Summer of Savile – Prologue
I recently stumbled on a great big cache of autobiographies of minor British celebrities from the seventies and early eighties. To a man, they’re real life versions of Alan Partridge’s Bouncing Back, and it’d be wrong not to share extracts of, say, the Mike & Bernie Winters story, both Diana Dors bios, (one genuinely entitled Behind Closed Dors) or Pete Murray’s One Day I’ll Forget My Trousers, cover apparently depicting pants-clad Murray on said fateful day.
Lets start things off with Jimmy Savile OBE’s – this is pre-knighthood – 1974 opus Love is An Uphill Thing. Not until Russell Brand’s Booky Wook did a book so capture the voice of its (supposed) author. The whole thing is full of “says I” or third person, “Says Jim,” and people often “spaketh he,” instead of just speaking. Jim’s also quite fond of the phrase “on the morrow,” and at one point, there’s even a Poe-esque “Quoth The Dutchess,” regarding the dead mother those of us who saw the Louis Theroux book surely love like our own. It’s actually a pretty well written, funny book, but the passing 35 years and the out and out weirdness of a lot of it to begin with make it worth sharing.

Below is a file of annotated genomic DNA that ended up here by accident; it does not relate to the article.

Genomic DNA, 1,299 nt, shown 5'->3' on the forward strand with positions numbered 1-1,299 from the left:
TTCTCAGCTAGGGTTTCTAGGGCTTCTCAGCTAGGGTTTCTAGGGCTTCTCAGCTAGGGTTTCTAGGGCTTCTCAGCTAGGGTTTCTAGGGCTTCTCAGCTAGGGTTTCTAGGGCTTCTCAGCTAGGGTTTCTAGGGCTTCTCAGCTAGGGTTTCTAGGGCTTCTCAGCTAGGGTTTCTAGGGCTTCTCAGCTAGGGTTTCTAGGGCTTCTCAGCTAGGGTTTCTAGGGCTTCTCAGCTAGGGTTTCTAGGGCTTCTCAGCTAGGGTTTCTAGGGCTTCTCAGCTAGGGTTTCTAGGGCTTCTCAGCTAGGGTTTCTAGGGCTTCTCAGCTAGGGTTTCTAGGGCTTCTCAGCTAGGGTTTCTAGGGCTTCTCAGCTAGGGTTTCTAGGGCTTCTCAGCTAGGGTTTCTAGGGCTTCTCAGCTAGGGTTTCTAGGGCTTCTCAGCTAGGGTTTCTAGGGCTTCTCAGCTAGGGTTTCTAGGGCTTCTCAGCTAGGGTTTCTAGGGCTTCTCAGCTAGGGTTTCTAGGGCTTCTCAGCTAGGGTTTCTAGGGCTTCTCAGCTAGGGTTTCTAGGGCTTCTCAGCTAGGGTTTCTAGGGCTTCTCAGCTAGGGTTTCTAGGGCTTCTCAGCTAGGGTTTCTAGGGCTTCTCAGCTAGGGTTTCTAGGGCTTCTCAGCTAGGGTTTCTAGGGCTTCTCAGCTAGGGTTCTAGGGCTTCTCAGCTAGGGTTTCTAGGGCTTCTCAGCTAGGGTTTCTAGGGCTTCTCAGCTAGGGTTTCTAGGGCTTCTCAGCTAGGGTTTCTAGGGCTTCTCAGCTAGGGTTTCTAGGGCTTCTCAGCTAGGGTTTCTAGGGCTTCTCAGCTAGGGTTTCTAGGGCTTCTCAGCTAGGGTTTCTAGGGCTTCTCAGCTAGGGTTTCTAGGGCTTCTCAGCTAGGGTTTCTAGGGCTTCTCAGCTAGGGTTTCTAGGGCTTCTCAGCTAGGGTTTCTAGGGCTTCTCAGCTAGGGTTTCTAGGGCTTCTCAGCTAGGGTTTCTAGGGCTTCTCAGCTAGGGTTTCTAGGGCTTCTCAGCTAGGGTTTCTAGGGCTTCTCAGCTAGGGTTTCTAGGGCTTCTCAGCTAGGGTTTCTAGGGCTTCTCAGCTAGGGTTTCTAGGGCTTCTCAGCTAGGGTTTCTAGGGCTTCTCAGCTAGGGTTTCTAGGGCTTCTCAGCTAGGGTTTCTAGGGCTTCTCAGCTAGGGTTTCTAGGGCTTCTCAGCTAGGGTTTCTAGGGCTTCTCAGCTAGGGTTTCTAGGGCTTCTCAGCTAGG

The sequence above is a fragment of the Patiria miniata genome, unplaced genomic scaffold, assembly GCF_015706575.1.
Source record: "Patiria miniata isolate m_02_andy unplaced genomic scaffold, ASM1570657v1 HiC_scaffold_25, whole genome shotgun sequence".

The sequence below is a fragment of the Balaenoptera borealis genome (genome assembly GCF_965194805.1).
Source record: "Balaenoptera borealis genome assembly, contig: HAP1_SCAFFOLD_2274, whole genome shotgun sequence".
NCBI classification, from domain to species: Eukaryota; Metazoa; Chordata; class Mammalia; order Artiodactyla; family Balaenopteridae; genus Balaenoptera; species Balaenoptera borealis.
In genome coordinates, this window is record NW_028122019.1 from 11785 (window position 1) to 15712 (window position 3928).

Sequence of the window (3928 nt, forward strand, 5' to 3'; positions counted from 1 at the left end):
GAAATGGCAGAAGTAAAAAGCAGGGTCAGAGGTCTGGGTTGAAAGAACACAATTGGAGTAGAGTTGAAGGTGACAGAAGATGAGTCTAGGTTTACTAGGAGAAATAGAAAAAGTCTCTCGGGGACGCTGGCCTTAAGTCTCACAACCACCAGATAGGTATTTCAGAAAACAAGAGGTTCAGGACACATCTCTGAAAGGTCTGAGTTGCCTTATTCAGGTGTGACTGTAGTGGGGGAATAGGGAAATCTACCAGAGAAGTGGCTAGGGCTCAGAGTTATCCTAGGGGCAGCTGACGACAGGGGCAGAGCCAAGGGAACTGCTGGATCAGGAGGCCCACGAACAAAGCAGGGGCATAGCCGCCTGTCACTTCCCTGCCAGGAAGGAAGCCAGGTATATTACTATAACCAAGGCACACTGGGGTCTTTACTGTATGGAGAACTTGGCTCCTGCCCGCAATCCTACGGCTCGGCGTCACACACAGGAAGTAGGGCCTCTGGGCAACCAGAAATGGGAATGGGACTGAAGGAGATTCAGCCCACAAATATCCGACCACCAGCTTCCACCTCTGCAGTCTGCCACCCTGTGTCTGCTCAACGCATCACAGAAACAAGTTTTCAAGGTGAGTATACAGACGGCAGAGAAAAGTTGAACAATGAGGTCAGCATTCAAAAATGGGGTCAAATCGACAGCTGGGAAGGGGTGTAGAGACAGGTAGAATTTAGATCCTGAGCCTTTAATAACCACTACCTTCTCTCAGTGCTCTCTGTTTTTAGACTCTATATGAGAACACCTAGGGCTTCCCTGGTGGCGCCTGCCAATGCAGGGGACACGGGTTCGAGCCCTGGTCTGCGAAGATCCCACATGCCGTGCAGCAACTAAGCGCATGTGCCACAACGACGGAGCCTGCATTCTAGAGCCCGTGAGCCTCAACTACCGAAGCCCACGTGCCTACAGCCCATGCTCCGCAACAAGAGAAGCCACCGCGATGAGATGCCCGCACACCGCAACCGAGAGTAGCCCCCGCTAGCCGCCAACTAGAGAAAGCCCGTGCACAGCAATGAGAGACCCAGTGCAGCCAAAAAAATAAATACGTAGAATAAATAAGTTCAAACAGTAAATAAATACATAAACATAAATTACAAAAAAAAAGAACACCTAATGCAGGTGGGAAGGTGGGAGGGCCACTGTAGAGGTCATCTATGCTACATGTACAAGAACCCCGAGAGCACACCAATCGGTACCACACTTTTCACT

Written as it is, before his ticks and screeching were drilled into the national consciousness by bad impressionists, there’s a surprising amount of Jimmy clichés, and the whole book is littered with “as it ‘appens,” which was the original title. Of course, back in 1974, you could talk about sexy young crumpet without looking suspicious, so there are endless anecdotes about Jimmy trying to look inconspicuous as a parent bursts into a caravan, and what could only be absolutely harmless repeated mentions of wheeling bodies down to the morgue.
So here begins the Summer of Savile. Over the next month, we shall share in daily extracts from Love is An Uphill Thing, many of which, robbed of their context, transform into strangely poetic mental images, rattling across the landscape of the mind like so much shaking jewellery. SoS begins proper tomorrow, but here’s a taster, I assure you taken completely at random.
“My present life’s spectrum runs from dead bodies in the middle of the night to riotous times in schools with children.”
The Summer of Savile will be our woodstock, so fly loose your clothes, and let us weave flowers in each other’s hair and stay well away from the brown acid (as it’s likely to have been up a hippy’s bottom)